Male actor in a drama series
There are a number of ways this highly-competitive race could go this year, but here are the five predictions for a nomination: James Gandolfini for HBO's "The Sopranos," Michael C. Hall for the Showtime rookie "Dexter," Hugh Laurie for Fox's "House," Denis Leary for FX Network's "Rescue Me" and Kiefer Sutherland for Fox's "24."
Mind you, Gandolfini and Laurie failed even to land Emmy nominations this year in what was seen as something of a travesty. But two-time SAG Award winner Gandolfini and Sutherland -- who won both an Emmy and a SAG Award this year and was a SAG winner in 2004 -- won't be denied here. And Laurie, a nominee a year ago, is something of a favorite among actors.
Hall, who has won SAG honors twice as part of HBO's "Six Feet Under" ensemble, has been earning rave notices for his portrayal of a justice-minded serial killer on "Dexter." Leary, too, is superb, though his prospects are less assured in a typically crowded field. Also bidding are Michael Chiklis for FX's "The Shield," Patrick Dempsey and Eric Dane for ABC's "Grey's Anatomy," newcomer Jesse Tyler Ferguson for CBS' "The Class," Matthew Fox for ABC's "Lost," Wentworth Miller for Fox's "Prison Break," Matthew Perry and Bradley Whitford for the NBC freshman "Studio 60 on the Sunset Strip" and James Spader for ABC's "Boston Legal."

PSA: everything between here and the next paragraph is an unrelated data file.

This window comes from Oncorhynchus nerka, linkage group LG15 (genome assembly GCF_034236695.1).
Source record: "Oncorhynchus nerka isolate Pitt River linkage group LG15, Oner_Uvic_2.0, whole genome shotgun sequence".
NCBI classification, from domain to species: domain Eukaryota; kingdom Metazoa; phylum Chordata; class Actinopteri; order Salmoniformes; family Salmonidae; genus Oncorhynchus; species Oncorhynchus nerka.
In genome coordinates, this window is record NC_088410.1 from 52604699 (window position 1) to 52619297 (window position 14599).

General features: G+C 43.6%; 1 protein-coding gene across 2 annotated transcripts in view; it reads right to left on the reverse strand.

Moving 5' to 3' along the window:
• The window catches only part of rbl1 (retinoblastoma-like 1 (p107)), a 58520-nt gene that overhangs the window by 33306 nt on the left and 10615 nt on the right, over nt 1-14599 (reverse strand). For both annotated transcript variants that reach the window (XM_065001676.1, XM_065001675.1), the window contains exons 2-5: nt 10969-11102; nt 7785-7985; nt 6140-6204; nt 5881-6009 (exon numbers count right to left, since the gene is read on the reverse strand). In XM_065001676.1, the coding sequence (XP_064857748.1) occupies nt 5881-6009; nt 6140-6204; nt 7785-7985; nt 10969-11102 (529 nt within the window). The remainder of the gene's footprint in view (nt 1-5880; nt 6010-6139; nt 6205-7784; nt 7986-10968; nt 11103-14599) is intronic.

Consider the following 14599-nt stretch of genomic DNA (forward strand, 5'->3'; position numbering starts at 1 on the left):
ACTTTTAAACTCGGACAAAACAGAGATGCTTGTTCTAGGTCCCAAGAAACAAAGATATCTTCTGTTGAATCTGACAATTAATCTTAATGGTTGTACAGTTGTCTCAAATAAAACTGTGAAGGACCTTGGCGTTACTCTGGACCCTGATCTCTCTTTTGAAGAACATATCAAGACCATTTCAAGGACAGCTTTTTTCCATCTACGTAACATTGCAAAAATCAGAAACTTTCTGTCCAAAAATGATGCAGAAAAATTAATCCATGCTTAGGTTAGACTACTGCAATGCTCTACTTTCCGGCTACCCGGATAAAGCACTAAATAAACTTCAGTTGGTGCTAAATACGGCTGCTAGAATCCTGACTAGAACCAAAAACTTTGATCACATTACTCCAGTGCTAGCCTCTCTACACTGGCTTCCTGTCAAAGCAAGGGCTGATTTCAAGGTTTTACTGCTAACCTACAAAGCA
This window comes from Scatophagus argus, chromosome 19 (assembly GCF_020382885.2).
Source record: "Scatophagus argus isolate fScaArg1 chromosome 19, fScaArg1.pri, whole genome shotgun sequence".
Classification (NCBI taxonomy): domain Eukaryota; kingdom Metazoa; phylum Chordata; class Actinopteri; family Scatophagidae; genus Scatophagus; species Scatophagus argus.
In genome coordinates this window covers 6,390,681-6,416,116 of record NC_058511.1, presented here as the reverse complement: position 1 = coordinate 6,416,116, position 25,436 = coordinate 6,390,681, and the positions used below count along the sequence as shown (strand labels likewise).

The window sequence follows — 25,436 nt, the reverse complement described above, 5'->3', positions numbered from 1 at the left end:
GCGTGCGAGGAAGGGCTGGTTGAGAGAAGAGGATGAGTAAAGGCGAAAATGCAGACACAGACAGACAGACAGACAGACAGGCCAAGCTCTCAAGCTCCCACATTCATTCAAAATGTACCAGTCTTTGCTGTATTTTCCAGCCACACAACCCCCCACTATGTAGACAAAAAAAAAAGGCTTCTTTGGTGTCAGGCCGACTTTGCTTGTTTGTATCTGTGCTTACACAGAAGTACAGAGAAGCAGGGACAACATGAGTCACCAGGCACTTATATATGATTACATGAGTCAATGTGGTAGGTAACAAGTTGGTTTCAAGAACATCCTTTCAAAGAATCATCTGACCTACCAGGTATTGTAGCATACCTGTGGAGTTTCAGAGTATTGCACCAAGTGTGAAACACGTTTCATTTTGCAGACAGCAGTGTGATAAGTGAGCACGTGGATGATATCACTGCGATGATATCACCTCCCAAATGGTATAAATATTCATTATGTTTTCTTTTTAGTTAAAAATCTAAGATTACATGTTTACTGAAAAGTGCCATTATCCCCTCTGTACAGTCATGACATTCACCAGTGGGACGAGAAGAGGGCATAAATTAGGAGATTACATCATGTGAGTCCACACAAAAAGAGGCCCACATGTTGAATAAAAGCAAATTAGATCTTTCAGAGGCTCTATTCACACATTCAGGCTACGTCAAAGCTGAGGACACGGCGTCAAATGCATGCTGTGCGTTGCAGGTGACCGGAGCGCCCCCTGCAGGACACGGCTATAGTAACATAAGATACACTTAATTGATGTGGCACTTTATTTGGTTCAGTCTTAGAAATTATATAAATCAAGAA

Also not to be discounted: Andre Braugher for the short-lived FX series "Thief" and Oded Fehr and Michael Ealy for Showtime's limited-run series "Sleeper Cell." Braugher actually won an Emmy this year for lead actor in a movie/miniseries but isn't eligible in that category for the SAG Awards.
Female actor in a drama series
Sandra Oh took home a Golden Globe and the SAG prize earlier this year for "Grey's." She could repeat, but since "Sopranos" lead Edie Falco (a winner here in 2000 and '03) is once again eligible, Oh's chances are less likely. Like her co-star Gandolfini, Falco was shut out by the Emmys this year, but it's unlikely the five-time SAG nominee will be excluded here.
In addition to Falco and Oh, expect nominations for Mariska Hargitay for NBC's "Law & Order: Special Victims Unit," Allison Janney for her work during the final season of NBC's "The West Wing" and Kyra Sedgwick for TNT's "The Closer." Another two-time winner in the category, Janney is clearly a guild favorite, while Hargitay and Sedgwick were nominated a year ago. Sedgwick could walk away with the trophy, though Hargitay (this year's Emmy winner for lead dramatic actress) can't be discounted, either.